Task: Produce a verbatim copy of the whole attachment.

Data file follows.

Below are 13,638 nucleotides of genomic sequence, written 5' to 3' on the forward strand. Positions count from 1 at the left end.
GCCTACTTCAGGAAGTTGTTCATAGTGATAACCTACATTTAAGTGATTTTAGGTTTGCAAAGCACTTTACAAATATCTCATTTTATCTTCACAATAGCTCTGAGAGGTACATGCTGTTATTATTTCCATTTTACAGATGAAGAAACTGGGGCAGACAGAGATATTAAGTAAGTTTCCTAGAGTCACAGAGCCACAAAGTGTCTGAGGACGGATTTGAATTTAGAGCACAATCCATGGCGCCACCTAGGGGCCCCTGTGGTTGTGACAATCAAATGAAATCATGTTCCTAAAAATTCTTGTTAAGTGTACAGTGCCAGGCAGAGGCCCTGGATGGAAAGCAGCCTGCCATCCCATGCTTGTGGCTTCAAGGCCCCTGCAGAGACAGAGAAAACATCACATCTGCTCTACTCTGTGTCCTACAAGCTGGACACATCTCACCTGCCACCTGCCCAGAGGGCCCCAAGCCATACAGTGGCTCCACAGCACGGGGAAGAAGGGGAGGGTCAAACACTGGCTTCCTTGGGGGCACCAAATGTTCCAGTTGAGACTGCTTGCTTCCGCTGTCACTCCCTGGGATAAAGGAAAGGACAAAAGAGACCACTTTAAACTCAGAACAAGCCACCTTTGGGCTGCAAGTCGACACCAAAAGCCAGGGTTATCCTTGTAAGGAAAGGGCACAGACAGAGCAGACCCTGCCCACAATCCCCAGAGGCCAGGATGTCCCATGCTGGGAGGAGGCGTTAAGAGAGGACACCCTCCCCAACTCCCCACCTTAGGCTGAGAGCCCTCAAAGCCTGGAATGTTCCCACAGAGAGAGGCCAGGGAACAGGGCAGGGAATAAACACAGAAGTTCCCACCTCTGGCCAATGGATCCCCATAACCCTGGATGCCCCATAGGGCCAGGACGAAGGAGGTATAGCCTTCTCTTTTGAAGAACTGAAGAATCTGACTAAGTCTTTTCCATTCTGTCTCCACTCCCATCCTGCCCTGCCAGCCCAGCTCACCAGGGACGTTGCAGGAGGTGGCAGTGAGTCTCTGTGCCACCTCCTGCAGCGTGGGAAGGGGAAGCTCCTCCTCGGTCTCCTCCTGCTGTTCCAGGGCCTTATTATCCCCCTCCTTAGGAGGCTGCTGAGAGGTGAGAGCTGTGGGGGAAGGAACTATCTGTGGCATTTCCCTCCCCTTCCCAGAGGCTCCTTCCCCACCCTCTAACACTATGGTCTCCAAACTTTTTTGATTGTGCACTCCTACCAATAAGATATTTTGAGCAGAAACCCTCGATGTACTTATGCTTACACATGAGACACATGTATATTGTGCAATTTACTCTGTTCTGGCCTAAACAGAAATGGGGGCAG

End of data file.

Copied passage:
Below are 13,638 nucleotides of genomic sequence, written 5' to 3' on the forward strand. Positions count from 1 at the left end.
GCCTACTTCAGGAAGTTGTTCATAGTGATAACCTACATTTAAGTGATTTTAGGTTTGCAAAGCACTTTACAAATATCTCATTTTATCTTCACAATAGCTCTGAGAGGTACATGCTGTTATTATTTCCATTTTACAGATGAAGAAACTGGGGCAGACAGAGATATTAAGTAAGTTTCCTAGAGTCACAGAGCCACAAAGTGTCTGAGGACGGATTTGAATTTAGAGCACAATCCATGGCGCCACCTAGGGGCCCCTGTGGTTGTGACAATCAAATGAAATCATGTTCCTAAAAATTCTTGTTAAGTGTACAGTGCCAGGCAGAGGCCCTGGATGGAAAGCAGCCTGCCATCCCATGCTTGTGGCTTCAAGGCCCCTGCAGAGACAGAGAAAACATCACATCTGCTCTACTCTGTGTCCTACAAGCTGGACACATCTCACCTGCCACCTGCCCAGAGGGCCCCAAGCCATACAGTGGCTCCACAGCACGGGGAAGAAGGGGAGGGTCAAACACTGGCTTCCTTGGGGGCACCAAATGTTCCAGTTGAGACTGCTTGCTTCCGCTGTCACTCCCTGGGATAAAGGAAAGGACAAAAGAGACCACTTTAAACTCAGAACAAGCCACCTTTGGGCTGCAAGTCGACACCAAAAGCCAGGGTTATCCTTGTAAGGAAAGGGCACAGACAGAGCAGACCCTGCCCACAATCCCCAGAGGCCAGGATGTCCCATGCTGGGAGGAGGCGTTAAGAGAGGACACCCTCCCCAACTCCCCACCTTAGGCTGAGAGCCCTCAAAGCCTGGAATGTTCCCACAGAGAGAGGCCAGGGAACAGGGCAGGGAATAAACACAGAAGTTCCCACCTCTGGCCAATGGATCCCCATAACCCTGGATGCCCCATAGGGCCAGGACGAAGGAGGTATAGCCTTCTCTTTTGAAGAACTGAAGAATCTGACTAAGTCTTTTCCATTCTGTCTCCACTCCCATCCTGCCCTGCCAGCCCAGCTCACCAGGGACGTTGCAGGAGGTGGCAGTGAGTCTCTGTGCCACCTCCTGCAGCGTGGGAAGGGGAAGCTCCTCCTCGGTCTCCTCCTGCTGTTCCAGGGCCTTATTATCCCCCTCCTTAGGAGGCTGCTGAGAGGTGAGAGCTGTGGGGGAAGGAACTATCTGTGGCATTTCCCTCCCCTTCCCAGAGGCTCCTTCCCCACCCTCTAACACTATGGTCTCCAAACTTTTTTGATTGTGCACTCCTACCAATAAGATATTTTGAGCAGAAACCCTCGATGTACTTATGCTTACACATGAGACACATGTATATTGTGCAATTTACTCTGTTCTGGCCTAAACAGAAATGGGGGCAG